Nonetheless, my book uses network analysis of the heterogeneous Chinese diaspora to demonstrate how its members developed their transnational and cross-cultural connections through their reformist and revolutionary associations and movements, including Chinese Christian churches, newspapers, and political drives. They also developed such diasporic networks through their closer attachments to reformist or revolutionary politics in the homeland, and through identification with Western culture, ranging from constitutional monarchism to republicanism in Canada and the United States. This kind of unprecedented level of relational development is what I call a ‘network revolution in the transpacific Chinese diaspora’.

 

Reference

Kirkham, James F., Sheldon G. Levy, and William J. Crotty. 1970. Assassination and Political Violence. New York, NY: Bantam Books.


Elisabeth Forster

Elisabeth Forster is a lecturer in Chinese history at the University of Southampton, UK. She wrote her PhD on the New Culture Movement. Her current research project explores China’s claim in the twentieth century to be a peaceful nation and the way this intersects with philosophical theories about just and unjust wars.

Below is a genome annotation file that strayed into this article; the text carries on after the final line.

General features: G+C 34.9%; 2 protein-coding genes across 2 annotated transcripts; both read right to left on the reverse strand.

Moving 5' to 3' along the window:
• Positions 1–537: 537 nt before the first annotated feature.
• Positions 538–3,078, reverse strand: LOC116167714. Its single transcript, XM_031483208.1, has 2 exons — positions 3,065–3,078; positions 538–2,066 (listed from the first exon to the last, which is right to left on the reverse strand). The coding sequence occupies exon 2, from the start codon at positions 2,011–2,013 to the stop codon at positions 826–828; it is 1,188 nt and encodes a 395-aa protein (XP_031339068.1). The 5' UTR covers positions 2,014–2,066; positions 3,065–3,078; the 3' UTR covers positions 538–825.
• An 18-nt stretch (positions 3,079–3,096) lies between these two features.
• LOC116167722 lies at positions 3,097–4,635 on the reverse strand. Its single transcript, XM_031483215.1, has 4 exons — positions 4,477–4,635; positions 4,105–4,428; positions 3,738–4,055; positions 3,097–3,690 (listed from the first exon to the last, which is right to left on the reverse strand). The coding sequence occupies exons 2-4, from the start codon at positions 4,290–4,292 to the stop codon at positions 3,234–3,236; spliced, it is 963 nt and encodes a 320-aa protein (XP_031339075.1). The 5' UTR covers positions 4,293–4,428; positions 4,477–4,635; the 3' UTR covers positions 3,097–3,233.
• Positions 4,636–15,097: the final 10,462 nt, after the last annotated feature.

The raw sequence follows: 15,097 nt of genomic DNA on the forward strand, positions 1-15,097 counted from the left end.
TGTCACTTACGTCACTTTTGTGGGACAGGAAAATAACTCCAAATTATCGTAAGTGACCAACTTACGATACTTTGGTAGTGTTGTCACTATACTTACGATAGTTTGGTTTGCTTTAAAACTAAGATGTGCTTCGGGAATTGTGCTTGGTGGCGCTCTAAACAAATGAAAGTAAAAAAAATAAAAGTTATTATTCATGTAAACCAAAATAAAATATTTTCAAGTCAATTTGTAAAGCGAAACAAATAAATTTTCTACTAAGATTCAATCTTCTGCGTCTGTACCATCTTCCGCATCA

Zhongping Chen

Zhongping Chen is a professor of Chinese history and the history of the global Chinese diaspora at the University of Victoria, Canada. He has research interests in the socioeconomic and environmental histories of late imperial China, the sociopolitical history of early republican China, and the global Chinese diaspora, especially Chinese Canadian history. His publications include four books, two co-edited bibliographies, more than 60 journal articles in English and Chinese, as well as works on two websites, Victoria’s Chinatown: A Gateway to the Past and Present of Chinese Canadians (http://chinatown.library.uvic.ca) and the Chinese Canadian Artifacts Project (https://ccap.uvic.ca).